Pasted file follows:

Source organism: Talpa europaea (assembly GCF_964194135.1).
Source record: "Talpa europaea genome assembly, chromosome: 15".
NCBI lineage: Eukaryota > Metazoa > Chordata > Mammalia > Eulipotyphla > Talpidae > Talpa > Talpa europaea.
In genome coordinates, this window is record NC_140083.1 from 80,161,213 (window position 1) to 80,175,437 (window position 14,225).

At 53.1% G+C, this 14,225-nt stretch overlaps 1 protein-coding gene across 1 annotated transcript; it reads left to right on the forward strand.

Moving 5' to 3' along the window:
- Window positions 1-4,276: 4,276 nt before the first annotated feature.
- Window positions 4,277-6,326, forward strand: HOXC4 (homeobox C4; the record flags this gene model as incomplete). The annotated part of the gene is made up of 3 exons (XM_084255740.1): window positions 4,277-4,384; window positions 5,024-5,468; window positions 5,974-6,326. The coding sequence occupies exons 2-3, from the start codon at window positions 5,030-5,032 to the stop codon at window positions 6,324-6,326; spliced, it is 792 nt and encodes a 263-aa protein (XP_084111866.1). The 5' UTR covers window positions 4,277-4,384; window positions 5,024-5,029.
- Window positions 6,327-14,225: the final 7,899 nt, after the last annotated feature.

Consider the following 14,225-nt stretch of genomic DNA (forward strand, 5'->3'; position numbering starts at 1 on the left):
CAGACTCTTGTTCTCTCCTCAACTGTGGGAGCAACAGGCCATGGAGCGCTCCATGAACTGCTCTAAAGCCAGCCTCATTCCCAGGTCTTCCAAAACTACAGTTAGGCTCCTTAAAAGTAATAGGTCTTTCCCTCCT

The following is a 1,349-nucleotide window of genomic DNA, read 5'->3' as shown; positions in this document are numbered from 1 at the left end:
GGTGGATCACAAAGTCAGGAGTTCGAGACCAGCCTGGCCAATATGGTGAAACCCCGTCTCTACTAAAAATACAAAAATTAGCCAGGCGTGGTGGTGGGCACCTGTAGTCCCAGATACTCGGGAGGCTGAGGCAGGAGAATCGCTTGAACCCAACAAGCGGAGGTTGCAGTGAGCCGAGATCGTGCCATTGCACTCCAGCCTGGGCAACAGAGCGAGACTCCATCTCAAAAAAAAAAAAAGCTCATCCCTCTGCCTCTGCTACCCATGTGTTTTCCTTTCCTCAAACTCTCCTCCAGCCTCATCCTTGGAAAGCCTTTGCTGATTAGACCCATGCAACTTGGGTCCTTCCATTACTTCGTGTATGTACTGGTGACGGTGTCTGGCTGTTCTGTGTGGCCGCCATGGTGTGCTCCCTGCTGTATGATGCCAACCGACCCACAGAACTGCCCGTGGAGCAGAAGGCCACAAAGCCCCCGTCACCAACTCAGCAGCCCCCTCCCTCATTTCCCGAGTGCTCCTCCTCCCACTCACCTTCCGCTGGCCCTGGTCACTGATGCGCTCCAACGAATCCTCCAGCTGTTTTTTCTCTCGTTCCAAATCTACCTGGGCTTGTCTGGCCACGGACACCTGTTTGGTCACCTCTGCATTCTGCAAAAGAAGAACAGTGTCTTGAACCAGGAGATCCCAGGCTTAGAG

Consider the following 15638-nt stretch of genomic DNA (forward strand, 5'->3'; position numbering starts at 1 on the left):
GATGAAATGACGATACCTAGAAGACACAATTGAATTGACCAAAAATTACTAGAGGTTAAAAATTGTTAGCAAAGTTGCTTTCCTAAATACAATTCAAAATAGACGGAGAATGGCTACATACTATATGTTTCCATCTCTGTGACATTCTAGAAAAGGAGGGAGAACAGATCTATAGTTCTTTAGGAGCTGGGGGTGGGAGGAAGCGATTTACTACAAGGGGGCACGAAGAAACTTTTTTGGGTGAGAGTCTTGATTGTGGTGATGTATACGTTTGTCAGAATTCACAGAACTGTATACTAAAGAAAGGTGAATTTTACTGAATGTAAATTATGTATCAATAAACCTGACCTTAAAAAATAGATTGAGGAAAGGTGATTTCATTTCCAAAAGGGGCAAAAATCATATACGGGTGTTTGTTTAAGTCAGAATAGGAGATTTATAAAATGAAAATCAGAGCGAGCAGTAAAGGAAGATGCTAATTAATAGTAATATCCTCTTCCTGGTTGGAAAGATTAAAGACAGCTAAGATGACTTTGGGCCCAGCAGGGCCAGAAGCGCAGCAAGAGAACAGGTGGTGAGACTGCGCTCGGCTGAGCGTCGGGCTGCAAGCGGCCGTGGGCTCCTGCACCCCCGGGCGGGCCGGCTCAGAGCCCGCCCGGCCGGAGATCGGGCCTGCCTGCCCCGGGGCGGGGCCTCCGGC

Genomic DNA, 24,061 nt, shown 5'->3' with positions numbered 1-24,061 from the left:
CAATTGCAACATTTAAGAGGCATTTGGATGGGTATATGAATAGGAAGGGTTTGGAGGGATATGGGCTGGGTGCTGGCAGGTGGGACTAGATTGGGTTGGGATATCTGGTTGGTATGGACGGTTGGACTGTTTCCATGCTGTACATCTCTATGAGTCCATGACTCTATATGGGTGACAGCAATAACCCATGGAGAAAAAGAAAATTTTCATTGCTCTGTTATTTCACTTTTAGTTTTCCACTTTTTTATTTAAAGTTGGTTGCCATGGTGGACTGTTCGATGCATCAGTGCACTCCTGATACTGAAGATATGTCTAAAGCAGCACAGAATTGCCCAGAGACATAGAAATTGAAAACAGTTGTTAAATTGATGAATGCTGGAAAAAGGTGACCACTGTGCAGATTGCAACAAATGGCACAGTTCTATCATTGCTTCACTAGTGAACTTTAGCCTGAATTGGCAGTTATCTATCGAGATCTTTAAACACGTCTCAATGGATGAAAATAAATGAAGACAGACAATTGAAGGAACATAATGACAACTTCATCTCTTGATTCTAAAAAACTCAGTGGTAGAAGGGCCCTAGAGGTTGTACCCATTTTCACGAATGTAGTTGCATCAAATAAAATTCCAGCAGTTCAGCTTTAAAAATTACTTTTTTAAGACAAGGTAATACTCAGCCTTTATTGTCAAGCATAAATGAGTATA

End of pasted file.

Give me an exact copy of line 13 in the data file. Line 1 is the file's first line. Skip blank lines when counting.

GGTGGATCACAAAGTCAGGAGTTCGAGACCAGCCTGGCCAATATGGTGAAACCCCGTCTCTACTAAAAATACAAAAATTAGCCAGGCGTGGTGGTGGGCACCTGTAGTCCCAGATACTCGGGAGGCTGAGGCAGGAGAATCGCTTGAACCCAACAAGCGGAGGTTGCAGTGAGCCGAGATCGTGCCATTGCACTCCAGCCTGGGCAACAGAGCGAGACTCCATCTCAAAAAAAAAAAAAGCTCATCCCTCTGCCTCTGCTACCCATGTGTTTTCCTTTCCTCAAACTCTCCTCCAGCCTCATCCTTGGAAAGCCTTTGCTGATTAGACCCATGCAACTTGGGTCCTTCCATTACTTCGTGTATGTACTGGTGACGGTGTCTGGCTGTTCTGTGTGGCCGCCATGGTGTGCTCCCTGCTGTATGATGCCAACCGACCCACAGAACTGCCCGTGGAGCAGAAGGCCACAAAGCCCCCGTCACCAACTCAGCAGCCCCCTCCCTCATTTCCCGAGTGCTCCTCCTCCCACTCACCTTCCGCTGGCCCTGGTCACTGATGCGCTCCAACGAATCCTCCAGCTGTTTTTTCTCTCGTTCCAAATCTACCTGGGCTTGTCTGGCCACGGACACCTGTTTGGTCACCTCTGCATTCTGCAAAAGAAGAACAGTGTCTTGAACCAGGAGATCCCAGGCTTAGAG